After reading about suspended particulate matter and its effect on human health earlier this week, I found this article very interesting because it further investigates the effects of black carbon, specifically on climate change. New estimates reveal that black carbon’s heat-trapping capacity is about 1.1 watts, which is second only to Carbon dioxide and substantially greater than estimates made in 2007. However, the role of black carbon in global climate change is very complex. Since black carbon has both warming and cooling effects in the atmosphere, it is difficult to determine the net effect of its emission. Although black carbon quickly washes out of the atmosphere, it can still have effects afterwards on ice by absorbing heat and melting ice and reducing the ice’s ability to reflect sunlight; some of the carbon from the emissions lingers in the atmosphere longer than the soot, and therefore continues to absorb heat. Before the new study that revealed black carbon’s heat-trapping capacity, scientists had already developed technology that could be used to reduce emissions from coal-fired plants and stoves. The new findings that black carbon is second only to carbon dioxide in heat-trapping capacity should encourage people to reduce emissions and utilize the cleaner technology, if they have any concern for global climate change. As a complement to the previous article on health effects of suspended particulate matter, this article presents more convincing evidence to reduce future black carbon emissions by addressing its effect on global climate change.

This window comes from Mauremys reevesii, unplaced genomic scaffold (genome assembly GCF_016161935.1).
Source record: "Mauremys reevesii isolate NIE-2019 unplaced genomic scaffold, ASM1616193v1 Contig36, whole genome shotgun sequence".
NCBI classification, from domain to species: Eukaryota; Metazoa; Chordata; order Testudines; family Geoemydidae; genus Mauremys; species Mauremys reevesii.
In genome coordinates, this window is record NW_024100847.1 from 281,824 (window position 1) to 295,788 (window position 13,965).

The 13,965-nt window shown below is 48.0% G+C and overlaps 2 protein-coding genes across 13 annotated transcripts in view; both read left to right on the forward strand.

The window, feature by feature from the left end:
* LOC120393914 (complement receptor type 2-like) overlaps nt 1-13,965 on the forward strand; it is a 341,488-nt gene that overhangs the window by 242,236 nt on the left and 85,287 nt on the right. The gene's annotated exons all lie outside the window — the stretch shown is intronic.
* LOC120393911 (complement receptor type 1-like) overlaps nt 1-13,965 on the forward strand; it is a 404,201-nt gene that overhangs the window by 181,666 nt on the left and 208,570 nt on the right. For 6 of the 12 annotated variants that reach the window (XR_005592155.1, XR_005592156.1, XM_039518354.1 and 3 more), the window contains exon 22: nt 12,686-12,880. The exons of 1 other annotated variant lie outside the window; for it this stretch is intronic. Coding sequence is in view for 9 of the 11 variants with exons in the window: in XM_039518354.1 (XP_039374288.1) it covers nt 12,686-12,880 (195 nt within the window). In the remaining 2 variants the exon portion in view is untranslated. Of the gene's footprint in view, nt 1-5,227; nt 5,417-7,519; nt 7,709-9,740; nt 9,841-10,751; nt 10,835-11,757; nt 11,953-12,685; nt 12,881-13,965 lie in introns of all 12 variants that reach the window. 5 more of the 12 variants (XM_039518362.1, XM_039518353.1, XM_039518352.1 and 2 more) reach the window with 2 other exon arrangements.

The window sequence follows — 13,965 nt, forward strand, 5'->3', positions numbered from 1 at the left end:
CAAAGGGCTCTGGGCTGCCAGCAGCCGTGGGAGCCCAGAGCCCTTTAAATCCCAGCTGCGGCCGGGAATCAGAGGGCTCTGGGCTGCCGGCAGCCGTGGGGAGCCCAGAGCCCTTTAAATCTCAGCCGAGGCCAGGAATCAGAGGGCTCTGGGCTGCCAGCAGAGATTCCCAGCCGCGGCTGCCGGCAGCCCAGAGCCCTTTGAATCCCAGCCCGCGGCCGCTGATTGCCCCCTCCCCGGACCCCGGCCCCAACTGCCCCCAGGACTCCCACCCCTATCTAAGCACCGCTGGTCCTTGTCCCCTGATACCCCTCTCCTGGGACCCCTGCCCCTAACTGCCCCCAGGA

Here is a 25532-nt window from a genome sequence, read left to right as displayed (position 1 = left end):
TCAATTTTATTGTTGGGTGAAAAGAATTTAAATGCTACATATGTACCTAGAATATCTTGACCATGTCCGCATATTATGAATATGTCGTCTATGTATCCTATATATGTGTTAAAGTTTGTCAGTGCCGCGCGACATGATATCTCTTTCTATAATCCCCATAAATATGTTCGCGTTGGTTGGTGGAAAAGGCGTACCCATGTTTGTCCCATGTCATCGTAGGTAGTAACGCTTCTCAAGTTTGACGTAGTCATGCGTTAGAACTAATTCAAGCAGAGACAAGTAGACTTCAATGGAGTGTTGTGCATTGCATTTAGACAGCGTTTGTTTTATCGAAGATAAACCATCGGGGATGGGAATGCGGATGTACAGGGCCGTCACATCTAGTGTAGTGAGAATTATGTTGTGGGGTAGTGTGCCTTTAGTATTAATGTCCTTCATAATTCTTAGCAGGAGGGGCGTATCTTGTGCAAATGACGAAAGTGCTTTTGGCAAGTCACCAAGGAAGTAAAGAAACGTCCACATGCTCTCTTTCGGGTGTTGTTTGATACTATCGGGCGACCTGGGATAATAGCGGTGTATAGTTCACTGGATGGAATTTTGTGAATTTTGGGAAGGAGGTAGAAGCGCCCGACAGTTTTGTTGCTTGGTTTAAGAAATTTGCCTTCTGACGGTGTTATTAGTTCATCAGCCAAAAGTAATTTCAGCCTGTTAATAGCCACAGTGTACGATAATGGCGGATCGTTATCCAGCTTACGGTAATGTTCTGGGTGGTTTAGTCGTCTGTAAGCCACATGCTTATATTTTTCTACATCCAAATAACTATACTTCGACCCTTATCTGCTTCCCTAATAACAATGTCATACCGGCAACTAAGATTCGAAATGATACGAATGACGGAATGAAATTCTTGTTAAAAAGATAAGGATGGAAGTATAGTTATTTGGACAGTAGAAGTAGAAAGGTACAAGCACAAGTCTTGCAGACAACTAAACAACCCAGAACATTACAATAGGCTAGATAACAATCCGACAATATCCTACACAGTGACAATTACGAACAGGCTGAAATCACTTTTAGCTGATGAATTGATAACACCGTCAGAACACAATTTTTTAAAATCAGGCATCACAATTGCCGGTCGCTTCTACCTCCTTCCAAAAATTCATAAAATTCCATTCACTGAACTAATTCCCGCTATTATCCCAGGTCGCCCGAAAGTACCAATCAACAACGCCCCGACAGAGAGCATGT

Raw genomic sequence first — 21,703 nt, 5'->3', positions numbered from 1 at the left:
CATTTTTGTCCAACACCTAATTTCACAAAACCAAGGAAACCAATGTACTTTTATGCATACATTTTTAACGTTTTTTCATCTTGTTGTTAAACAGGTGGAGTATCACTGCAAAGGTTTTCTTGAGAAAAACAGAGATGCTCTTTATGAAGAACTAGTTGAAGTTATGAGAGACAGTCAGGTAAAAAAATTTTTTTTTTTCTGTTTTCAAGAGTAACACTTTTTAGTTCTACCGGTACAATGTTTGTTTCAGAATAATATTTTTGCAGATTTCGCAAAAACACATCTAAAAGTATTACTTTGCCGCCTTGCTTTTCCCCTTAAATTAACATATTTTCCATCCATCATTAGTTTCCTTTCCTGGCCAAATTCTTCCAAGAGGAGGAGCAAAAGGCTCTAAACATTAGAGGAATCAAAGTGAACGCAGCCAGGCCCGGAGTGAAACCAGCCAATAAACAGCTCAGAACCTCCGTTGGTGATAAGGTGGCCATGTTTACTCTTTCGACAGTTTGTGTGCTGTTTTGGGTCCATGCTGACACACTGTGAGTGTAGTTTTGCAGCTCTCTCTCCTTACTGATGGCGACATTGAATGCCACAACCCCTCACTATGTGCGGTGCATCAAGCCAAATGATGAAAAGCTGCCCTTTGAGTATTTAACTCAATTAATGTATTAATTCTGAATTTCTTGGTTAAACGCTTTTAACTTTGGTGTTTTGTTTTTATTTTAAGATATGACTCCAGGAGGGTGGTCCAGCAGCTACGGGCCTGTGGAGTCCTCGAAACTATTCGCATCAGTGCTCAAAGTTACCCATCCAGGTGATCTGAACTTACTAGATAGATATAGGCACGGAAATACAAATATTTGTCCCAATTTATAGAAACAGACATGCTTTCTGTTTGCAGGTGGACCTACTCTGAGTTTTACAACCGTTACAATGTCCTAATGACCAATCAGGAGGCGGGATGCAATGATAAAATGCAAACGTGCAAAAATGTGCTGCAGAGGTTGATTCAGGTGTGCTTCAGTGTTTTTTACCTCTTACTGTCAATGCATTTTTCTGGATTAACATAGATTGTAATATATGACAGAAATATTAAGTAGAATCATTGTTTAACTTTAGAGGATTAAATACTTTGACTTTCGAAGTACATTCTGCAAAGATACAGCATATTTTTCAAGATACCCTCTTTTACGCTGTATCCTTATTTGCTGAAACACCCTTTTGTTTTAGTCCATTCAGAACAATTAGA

Toggle Commented Feb 8, 2013 on Worse than we thought.... at Jolly Green General